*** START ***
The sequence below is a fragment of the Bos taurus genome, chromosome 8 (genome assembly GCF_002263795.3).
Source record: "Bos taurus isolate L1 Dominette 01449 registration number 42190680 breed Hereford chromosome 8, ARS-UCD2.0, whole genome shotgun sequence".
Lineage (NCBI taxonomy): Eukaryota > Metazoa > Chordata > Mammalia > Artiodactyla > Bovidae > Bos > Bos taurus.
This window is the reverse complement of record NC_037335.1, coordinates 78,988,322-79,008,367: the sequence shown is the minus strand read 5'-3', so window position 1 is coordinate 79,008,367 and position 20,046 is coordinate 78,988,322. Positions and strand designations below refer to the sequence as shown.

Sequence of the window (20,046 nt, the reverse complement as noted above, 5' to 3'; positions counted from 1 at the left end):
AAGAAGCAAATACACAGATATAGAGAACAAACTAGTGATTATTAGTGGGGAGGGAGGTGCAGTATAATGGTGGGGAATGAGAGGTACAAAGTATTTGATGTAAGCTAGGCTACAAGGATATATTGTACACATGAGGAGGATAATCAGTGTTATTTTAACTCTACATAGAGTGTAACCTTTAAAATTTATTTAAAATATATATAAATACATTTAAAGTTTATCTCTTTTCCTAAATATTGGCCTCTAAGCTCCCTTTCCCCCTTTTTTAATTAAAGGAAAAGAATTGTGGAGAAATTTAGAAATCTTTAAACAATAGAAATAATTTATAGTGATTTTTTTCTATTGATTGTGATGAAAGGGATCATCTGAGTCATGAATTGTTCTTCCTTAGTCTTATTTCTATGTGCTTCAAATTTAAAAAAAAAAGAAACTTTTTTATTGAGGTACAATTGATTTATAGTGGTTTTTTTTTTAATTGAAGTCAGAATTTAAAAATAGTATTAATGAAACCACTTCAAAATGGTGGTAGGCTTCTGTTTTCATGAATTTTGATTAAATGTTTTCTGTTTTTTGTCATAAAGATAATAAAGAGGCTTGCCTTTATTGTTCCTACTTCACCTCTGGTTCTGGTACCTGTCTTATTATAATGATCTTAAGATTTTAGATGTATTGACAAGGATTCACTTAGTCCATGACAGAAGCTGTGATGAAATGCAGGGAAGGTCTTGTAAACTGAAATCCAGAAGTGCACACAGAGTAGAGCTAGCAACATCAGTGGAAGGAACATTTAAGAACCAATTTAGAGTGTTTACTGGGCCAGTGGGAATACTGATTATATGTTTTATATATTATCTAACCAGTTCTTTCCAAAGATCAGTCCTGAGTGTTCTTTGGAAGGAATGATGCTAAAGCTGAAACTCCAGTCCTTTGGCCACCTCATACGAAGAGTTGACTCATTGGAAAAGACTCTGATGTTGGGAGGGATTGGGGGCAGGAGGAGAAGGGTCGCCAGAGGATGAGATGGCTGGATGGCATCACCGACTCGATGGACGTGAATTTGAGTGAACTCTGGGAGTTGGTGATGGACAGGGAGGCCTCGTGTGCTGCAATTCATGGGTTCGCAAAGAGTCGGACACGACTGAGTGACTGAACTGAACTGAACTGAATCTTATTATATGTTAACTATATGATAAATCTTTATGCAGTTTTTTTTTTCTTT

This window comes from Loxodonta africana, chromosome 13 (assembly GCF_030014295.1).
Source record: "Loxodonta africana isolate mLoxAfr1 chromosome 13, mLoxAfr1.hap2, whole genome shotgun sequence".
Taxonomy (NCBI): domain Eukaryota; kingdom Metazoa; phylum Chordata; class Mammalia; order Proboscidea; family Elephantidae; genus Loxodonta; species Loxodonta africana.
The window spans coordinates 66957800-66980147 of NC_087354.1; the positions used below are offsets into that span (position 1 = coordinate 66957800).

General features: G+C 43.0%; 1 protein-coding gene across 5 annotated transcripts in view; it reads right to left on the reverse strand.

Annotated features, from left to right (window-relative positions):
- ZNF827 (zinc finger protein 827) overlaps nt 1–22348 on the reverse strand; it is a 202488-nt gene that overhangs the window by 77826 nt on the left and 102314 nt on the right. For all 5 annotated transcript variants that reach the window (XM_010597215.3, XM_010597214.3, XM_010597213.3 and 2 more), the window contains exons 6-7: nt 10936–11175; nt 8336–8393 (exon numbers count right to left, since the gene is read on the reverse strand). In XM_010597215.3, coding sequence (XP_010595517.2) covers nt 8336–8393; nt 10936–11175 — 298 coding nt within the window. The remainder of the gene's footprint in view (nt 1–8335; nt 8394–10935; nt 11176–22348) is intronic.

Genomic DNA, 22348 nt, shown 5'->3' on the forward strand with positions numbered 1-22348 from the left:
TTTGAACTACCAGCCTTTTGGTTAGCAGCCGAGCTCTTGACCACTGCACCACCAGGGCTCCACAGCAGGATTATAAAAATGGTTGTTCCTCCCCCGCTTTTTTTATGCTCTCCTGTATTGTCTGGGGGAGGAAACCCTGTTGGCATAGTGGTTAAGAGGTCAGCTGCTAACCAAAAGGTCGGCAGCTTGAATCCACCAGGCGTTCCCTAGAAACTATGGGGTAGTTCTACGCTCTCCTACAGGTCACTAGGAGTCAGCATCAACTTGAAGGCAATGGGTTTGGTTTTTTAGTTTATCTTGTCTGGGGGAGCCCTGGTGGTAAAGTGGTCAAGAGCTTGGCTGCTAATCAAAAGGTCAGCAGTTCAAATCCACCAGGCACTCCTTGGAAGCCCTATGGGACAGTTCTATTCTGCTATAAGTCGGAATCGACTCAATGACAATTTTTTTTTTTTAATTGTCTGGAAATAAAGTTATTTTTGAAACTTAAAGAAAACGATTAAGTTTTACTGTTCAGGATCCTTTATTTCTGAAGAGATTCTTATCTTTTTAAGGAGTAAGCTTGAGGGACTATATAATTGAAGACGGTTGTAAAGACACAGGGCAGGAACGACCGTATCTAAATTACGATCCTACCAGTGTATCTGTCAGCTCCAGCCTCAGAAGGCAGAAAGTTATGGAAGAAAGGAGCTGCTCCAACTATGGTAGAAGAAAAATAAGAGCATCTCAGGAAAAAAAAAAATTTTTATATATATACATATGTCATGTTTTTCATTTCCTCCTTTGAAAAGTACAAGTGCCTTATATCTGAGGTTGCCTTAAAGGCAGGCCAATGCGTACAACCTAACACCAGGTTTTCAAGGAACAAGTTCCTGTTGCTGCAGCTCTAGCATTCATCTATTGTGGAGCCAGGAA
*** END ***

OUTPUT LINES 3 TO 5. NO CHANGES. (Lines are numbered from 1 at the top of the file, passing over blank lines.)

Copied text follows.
Lineage (NCBI taxonomy): Eukaryota > Metazoa > Chordata > Mammalia > Artiodactyla > Bovidae > Bos > Bos taurus.
This window is the reverse complement of record NC_037335.1, coordinates 78,988,322-79,008,367: the sequence shown is the minus strand read 5'-3', so window position 1 is coordinate 79,008,367 and position 20,046 is coordinate 78,988,322. Positions and strand designations below refer to the sequence as shown.

Sequence of the window (20,046 nt, the reverse complement as noted above, 5' to 3'; positions counted from 1 at the left end):